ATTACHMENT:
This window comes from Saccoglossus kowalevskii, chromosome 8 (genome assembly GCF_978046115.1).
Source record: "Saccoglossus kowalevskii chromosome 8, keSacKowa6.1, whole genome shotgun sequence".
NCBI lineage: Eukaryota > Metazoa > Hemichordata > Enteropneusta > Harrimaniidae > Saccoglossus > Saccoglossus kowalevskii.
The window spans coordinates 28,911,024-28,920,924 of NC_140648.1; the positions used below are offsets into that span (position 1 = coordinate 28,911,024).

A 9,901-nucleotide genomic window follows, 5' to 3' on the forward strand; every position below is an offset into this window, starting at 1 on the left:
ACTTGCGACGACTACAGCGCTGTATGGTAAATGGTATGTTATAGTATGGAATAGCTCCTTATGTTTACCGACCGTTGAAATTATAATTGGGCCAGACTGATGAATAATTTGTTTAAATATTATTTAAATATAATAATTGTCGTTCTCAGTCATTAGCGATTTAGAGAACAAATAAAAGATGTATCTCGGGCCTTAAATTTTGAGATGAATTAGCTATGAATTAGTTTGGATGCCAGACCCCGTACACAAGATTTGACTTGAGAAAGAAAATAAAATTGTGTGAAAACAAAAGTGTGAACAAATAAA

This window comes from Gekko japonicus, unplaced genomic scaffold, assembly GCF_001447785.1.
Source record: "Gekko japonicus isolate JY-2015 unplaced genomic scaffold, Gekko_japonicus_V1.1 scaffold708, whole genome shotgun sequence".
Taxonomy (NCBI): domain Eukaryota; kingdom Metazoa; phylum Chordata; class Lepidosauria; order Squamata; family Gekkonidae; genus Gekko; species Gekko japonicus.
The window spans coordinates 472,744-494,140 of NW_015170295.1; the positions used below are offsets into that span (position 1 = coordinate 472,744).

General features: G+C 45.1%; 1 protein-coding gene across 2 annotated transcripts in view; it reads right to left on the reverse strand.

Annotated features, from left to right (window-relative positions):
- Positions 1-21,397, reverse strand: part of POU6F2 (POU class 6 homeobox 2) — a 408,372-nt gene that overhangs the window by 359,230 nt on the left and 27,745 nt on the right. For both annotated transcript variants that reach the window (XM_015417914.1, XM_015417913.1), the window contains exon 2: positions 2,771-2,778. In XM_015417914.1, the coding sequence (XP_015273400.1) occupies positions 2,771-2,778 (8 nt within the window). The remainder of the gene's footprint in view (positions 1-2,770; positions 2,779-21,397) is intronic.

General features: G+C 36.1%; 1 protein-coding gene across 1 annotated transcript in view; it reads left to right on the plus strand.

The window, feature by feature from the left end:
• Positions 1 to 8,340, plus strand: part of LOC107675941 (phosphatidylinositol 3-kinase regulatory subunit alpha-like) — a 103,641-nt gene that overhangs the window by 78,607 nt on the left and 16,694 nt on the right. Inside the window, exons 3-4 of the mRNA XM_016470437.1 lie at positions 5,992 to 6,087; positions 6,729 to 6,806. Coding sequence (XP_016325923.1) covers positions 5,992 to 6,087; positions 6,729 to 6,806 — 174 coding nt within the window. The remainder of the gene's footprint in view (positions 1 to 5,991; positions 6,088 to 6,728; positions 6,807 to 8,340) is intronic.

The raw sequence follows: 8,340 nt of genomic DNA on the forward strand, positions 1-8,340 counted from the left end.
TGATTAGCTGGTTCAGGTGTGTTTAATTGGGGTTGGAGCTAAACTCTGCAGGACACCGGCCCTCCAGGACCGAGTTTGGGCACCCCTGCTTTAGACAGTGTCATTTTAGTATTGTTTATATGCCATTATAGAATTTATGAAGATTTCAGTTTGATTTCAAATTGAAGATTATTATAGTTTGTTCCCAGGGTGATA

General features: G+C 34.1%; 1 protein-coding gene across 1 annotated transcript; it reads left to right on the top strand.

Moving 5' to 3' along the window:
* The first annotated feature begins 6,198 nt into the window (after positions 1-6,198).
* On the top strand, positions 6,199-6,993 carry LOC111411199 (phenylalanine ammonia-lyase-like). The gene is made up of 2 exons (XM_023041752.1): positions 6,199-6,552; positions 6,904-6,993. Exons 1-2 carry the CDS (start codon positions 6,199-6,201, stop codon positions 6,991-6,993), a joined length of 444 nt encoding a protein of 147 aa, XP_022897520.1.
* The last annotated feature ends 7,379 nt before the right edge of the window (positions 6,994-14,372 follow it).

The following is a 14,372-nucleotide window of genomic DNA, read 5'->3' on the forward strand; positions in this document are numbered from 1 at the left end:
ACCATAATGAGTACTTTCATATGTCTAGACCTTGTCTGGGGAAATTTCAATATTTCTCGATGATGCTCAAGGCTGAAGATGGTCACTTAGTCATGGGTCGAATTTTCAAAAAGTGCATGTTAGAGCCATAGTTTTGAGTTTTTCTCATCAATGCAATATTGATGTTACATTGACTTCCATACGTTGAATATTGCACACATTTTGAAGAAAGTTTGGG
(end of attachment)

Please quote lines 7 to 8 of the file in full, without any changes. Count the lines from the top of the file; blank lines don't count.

This window comes from Gekko japonicus, unplaced genomic scaffold, assembly GCF_001447785.1.
Source record: "Gekko japonicus isolate JY-2015 unplaced genomic scaffold, Gekko_japonicus_V1.1 scaffold708, whole genome shotgun sequence".